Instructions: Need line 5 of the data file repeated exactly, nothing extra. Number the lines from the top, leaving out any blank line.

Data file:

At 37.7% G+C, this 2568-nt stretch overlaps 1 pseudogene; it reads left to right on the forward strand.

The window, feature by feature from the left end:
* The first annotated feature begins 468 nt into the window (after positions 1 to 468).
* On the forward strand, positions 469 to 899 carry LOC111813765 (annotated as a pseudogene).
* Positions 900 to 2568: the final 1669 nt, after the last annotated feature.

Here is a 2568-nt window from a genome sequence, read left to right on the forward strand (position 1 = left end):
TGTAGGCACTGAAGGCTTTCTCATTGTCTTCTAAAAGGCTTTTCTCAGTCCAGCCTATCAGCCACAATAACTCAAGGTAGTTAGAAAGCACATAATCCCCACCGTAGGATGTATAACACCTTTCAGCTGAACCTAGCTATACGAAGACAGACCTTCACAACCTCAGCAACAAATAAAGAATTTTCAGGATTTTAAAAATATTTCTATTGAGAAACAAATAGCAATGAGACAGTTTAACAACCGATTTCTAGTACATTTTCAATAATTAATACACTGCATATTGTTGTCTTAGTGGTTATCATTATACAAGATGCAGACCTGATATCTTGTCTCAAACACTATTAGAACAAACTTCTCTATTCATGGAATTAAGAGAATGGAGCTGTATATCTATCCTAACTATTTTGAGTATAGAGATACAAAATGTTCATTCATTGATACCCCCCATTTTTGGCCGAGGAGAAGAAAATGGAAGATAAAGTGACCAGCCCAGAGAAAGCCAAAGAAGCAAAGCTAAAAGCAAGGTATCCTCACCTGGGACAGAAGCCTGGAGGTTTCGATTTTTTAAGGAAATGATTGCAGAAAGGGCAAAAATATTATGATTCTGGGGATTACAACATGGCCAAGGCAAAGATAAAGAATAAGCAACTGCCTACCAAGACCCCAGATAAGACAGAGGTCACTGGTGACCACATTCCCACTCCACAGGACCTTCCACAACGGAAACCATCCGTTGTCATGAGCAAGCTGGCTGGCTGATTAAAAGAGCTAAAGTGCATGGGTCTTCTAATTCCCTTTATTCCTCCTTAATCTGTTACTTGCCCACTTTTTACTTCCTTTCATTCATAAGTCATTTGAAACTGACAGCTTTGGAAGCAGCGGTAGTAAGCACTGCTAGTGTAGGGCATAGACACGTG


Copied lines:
* Positions 900 to 2568: the final 1669 nt, after the last annotated feature.